Crises of markets past
I was in nappies during the savage market crash of the early 1970s, which sounds like a distinct advantage.
I don’t recall much about the crash of 1987 either; I was holding a collection of the standard privatisation shares at the time — British Gas, British Telecom, and BAA – and collected my dividends twice a year and checked their share prices about as often.
In the mid-90s I became a much more active investor but don’t remember much of a split market during the Asian Crisis of 1997-98.
With the Internet in its infancy, Information was harder to get hold of then; the most up-to-date information I got as a private investor was via Ceefax, which provided selected share price updates every couple of hours.
I recall the bear market of 2000-3 saw a noticeable split, with technology and biotech being trashed and traditional ‘value’ shares doing pretty well; but that was a much more drawn-out process compared to 2020.
The global financial crisis of 2007/08 knocked everything down but financials were the hardest hit and in many cases have never recovered; some banks like Lloyds trade at much the same share price now that they did in March 2009, the nadir for global markets.
Around the world
Enough nostalgia; as I write, global markets are up around 10% for the year in sterling terms with dividends reinvested (what’s left of them).
Remarkably, most major markets are now positive for this year; Europe as a whole is flat but ahead if you exclude the UK, US is up 15%, China up 30%, and Japan up 9%.
The UK is down 13%; only Russia (down 20%) and Brazil (30%) have fared worse.
How trusts have done
It’s a mixed picture for the investment trust sector; the AIC’s excellent interactive statistics resource tells me the average trust is up 15% over the last year - take off a few per cent for the rally at the tail end of 2019 and let’s call it 10% so far in 2020, much the same return as world markets.
However, this is a market-cap weighted average; the fact that many of the biggest trusts, like Scottish Mortgage, have had a bumper year makes a huge difference.
A straightforward average shows the investment trust sector has actually lost 3% so far in 2020 - 146 trusts are in positive territory but 196 underwater; only about 80 would have beaten a global tracker.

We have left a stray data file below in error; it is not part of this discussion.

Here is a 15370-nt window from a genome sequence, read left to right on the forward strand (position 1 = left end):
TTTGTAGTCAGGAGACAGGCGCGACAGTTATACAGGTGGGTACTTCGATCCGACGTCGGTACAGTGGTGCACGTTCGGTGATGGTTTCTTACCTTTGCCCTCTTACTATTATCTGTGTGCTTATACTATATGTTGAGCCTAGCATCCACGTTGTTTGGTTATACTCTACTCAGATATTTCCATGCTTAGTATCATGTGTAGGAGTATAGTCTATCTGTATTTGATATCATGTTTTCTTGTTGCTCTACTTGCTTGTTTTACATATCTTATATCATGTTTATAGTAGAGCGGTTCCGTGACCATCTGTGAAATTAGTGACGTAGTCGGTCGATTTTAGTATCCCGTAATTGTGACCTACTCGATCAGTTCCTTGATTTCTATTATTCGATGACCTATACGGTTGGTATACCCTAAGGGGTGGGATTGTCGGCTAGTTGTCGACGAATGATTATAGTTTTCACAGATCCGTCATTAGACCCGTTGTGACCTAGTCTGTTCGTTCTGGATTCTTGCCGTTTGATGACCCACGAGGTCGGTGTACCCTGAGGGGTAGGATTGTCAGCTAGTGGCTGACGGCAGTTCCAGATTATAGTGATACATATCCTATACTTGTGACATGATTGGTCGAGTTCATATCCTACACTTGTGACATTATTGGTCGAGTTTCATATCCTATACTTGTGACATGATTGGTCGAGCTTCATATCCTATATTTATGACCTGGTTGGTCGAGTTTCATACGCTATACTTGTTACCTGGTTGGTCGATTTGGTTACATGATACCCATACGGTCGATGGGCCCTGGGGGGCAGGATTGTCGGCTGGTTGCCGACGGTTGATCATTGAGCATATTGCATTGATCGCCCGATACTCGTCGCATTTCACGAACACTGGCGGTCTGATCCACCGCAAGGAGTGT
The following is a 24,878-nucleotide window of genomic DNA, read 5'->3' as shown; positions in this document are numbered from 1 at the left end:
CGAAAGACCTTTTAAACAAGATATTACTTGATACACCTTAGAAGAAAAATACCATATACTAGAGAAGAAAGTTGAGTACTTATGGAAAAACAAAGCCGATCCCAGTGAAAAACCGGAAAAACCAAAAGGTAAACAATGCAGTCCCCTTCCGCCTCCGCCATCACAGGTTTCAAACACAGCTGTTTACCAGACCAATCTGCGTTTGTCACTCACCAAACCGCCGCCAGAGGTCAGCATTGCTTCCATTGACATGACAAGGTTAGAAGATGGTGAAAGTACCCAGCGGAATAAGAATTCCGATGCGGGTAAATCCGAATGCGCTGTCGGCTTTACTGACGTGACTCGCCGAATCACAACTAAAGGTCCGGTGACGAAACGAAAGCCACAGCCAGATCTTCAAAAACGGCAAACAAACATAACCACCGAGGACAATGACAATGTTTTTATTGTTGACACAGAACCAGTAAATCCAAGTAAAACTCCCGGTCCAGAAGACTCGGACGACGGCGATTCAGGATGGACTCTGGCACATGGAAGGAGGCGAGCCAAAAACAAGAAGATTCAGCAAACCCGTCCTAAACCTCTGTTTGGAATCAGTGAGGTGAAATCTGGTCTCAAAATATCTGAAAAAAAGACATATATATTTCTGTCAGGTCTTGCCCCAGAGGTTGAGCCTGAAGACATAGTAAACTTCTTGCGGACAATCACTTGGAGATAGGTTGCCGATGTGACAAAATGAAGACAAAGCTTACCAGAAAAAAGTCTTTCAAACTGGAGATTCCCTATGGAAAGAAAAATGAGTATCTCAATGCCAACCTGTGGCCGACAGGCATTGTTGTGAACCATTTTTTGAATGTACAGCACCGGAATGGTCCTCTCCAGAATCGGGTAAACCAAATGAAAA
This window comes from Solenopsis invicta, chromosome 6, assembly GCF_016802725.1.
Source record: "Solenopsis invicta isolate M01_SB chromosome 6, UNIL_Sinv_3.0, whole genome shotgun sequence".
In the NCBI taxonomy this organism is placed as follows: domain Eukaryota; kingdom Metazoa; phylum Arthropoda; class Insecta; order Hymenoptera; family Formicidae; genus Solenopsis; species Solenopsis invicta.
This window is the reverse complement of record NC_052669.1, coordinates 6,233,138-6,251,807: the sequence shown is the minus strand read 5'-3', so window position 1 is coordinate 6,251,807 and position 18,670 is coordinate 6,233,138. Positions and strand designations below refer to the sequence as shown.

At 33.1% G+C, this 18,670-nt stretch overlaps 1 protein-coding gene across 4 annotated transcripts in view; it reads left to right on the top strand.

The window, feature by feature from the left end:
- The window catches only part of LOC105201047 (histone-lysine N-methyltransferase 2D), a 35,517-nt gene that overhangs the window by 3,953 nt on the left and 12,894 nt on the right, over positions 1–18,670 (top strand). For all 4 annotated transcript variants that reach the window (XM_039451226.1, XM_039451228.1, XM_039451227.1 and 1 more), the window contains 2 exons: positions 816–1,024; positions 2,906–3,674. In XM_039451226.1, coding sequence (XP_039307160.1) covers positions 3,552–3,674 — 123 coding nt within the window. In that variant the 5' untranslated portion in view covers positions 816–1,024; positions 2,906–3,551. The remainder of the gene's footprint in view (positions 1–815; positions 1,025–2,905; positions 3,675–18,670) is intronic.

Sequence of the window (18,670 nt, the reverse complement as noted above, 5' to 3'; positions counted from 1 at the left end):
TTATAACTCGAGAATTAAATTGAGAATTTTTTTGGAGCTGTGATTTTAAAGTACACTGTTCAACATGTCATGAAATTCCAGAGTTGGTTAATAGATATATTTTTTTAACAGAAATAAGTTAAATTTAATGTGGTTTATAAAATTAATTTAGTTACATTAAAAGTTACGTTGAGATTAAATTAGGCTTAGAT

Drilling down into individual sectors reveals why many individual trusts have struggled.
The 65 companies in the various UK equity sectors make up about a fifth of all investment trusts, but their collective market cap of £17.5bn is only a bit larger than Scottish Mortgage’s £15bn; that surprised me.
There are around 40 property-related trusts, most focused on the UK, that have seen their share prices slump this year; debt trusts (around 30) have also been a tough place to make money and added together the property and debt sectors only amount to £17.5bn.
Put another way, the market cap gain of Scottish Mortgage in 2020 pretty much cancels out all the losses made by the 130-odd trusts in the UK, property and debt sectors.
This year’s top 20 gainers
Here are the best-performing investment trusts as of 16 November:
|Investment Trust||2020 YTD % return|
|Pacific Horizon||109.2||Buy it now|
|Baillie Gifford US Growth Trust||90.0||Buy it now|
|JPMorgan China Growth & Income||85.4||Buy it now|
|Scottish Mortgage||77.1||Buy it now|
|Fidelity China Special Situations||68.6||Buy it now|
|Golden Prospect Precious Metals||66.7||Buy it now|
|Allianz Technology||60.9||Buy it now|
|Baillie Gifford European Growth||56.8||Buy it now|
|Baillie Gifford China Growth||55.5||Buy it now|
|Biotech Growth||54.5||Buy it now|
|Edinburgh Worldwide||54.5||Buy it now|
|JP Morgan Japanese||51.9||Buy it now|
|Baillie Gifford Shin Nippon||47.1||Buy it now|
|Pershing Square||46.1||Buy it now|
|Polar Capital Technology||37.8||Buy it now|
|International Biotechnology||34.2||Buy it now|
|Montanaro European Smaller Companies||32.9||Buy it now|
|Augmentum Fintech||31.1||Buy it now|
|Monks||30.4||Buy it now|
|JPMorgan Taiwan||30.1||Buy it now|
It’s no real surprise that Asia (especially China), tech and biotech are the three themes running through most of these winners.
Specialising in gold and precious metals miners Golden Prospect deserves a mention for leading the commodity sector this year. When gold surged through $2,000 in the summer, the trust was up 135% for the year, it’s slipped back since, but despite its gains still sits on a discount to net assets of 25%.
Hedge fund Pershing Square, run by Bill Ackman, is another one-off on the list. It rose 50% in 2019 and has repeated the feat, in 2020; Ackman bet that markets would fall when the pandemic began but profited from the recovery as well. With a market cap of around £6bn, it’s the third-largest trust after Scottish Mortgage and 3i.
Baillie Gifford’s incredible year
JPMorgan has three trusts in this top twenty, which is admirable, but Baillie Gifford accounts for eight; as well as the trusts that carry its name, it also runs top-performer Pacific Horizon, Scottish Mortgage, Edinburgh Worldwide, and Monks.